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Patients experience fewer neurologic, motor, and language problems post-surgery.
Incorporating functional MRI (fMRI) into brain tumor resection planning can help reduce the possibility of negative outcomes patients might experience after surgery.
In a study published in the June 1 Radiology, investigators from Johns Hopkins Hospital showed that using fMRI is an effective way to safeguard brain cancer patients health.
“Our result suggests that pre-operative functional (fMRI) mapping results in a lower risk for delayed or permanent neurologic deficits that persists after a two-month follow-up period when compared with surgery without pre-operative fMRI,” said the team led by Licia Luna, M.D., Ph.D., a nuclear medicine fellow with Johns Hopkins Medicine. “It should be considered as the standard-of-care for brain tumor surgery, even with small tumor volumes.”
Currently, fMRI is gaining traction as an effective way to pinpoint tumors and structures in the brain before a patient goes in for surgery, but there is still considerable disagreement over how it’s being used now and what it could potentially do.
To get a better idea of the role fMRI plays, the team examined post-operative morbidity in patients who have pre-operative fMRI, comparing it to patients who did not have the scan. To do so, they pulled information from 68 studies conducted between 1946 and 2020, involving 3,280 participants. Examined studies focused on four key areas: patients with brain tumors, individuals who had pre-operative fMRI, the usefulness of pre-operative and intra-operative fMRI with resecting cerebral tumors, and report outcomes after a two-month follow-up timeframe.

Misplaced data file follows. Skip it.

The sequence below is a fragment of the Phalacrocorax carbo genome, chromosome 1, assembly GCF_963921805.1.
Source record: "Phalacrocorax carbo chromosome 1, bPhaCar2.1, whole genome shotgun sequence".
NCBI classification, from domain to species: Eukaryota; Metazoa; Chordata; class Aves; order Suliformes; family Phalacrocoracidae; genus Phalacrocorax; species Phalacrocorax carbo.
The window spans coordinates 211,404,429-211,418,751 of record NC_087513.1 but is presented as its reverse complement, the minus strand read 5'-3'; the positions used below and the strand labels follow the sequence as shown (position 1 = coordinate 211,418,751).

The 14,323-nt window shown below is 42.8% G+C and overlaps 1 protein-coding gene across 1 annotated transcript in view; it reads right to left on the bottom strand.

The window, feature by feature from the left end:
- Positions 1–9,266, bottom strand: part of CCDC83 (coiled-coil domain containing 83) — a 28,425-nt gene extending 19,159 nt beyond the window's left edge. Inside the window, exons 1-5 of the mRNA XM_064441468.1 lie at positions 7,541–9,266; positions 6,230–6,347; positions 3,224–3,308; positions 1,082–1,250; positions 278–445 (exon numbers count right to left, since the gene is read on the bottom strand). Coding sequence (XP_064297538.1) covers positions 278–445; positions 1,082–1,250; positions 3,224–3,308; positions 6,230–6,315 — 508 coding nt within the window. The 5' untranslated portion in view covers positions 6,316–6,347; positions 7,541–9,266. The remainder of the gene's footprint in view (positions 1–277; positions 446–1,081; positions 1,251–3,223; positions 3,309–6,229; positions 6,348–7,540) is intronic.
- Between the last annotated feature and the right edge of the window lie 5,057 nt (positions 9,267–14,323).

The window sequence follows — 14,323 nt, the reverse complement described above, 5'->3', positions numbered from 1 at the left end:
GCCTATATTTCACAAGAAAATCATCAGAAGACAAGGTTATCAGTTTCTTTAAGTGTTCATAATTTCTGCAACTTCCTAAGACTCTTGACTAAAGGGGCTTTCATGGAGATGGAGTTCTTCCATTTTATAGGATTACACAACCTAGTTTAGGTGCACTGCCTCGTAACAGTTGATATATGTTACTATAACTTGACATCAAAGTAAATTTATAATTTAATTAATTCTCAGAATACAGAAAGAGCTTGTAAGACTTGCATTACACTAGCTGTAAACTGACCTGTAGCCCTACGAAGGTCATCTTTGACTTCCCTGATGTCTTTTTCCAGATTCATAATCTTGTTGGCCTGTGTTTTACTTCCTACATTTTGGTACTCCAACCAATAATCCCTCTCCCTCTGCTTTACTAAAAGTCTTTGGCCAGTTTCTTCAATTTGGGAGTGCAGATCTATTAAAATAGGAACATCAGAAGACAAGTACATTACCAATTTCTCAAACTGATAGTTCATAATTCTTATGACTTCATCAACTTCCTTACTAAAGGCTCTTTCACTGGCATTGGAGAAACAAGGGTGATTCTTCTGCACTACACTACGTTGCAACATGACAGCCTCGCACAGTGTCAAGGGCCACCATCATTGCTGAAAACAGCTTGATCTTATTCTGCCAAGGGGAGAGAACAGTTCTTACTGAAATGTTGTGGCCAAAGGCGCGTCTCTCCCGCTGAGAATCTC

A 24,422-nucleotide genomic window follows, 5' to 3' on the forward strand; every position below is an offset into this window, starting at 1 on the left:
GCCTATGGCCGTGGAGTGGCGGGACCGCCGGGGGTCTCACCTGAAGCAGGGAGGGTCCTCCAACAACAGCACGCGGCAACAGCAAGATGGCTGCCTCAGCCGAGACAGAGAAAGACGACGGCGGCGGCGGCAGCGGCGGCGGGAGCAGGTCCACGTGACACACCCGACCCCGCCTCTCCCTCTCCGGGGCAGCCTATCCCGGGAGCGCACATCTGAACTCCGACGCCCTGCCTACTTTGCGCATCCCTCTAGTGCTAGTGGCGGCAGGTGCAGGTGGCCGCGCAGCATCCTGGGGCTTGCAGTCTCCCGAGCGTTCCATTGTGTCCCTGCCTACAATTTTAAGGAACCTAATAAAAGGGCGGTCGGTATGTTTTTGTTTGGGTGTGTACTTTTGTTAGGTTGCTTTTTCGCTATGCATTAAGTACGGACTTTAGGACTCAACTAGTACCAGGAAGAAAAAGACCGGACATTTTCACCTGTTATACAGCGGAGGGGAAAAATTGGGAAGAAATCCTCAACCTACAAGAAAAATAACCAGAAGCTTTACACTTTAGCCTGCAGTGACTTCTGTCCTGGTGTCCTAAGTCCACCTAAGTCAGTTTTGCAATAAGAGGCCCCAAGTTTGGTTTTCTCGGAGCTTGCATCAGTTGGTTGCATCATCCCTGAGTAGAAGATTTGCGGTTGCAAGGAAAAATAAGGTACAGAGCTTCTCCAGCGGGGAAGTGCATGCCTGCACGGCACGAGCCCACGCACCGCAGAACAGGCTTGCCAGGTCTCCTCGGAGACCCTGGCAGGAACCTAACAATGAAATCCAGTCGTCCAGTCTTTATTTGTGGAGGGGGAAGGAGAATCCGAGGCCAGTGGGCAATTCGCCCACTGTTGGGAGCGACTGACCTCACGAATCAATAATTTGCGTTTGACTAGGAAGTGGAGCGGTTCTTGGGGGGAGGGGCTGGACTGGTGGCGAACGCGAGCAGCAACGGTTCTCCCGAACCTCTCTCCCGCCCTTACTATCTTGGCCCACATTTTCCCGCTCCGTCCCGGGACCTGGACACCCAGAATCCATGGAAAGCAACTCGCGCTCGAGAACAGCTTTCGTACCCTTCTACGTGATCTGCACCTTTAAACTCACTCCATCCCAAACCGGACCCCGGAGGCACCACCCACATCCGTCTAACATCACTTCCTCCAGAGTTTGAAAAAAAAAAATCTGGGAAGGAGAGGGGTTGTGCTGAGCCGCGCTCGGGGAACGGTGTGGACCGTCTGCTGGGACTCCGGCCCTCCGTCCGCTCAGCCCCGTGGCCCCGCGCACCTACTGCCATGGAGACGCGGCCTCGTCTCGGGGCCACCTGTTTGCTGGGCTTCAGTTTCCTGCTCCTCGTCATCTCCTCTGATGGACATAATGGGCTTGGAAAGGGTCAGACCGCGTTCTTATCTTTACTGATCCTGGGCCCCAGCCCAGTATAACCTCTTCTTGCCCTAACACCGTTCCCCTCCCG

Based on their assessment, the team determined that patients who underwent pre-operative fMRI mapping were less likely to have neurologic, motor, or language problems post-surgery, and they were also more likely to have higher Karnofsky scores – a 0-to-100 measurement where lower scores indicate a lower chance of surviving a major illness.
In addition, Luna’s team saw that the adverse event rate linked to pre-operative fMRI was nearly half of what occurred in patients who had surgery without it – 11 percent and 21 percent, respectively.
However, the team said, their results should be interpreted with caution, stressing that more work is still needed to move fMRI closer to widespread use.
“Future studies should include clearly defined outcome measures by using objective measurements and scales and standardizing the definition of permanent neurologic deficits,” they said. “A critical next step toward clinical acceptance of fMRI will be to develop a comprehensive set of guidelines that specifies where and when to implement fMRI in the preoperative planning of neurosurgical oncology.”
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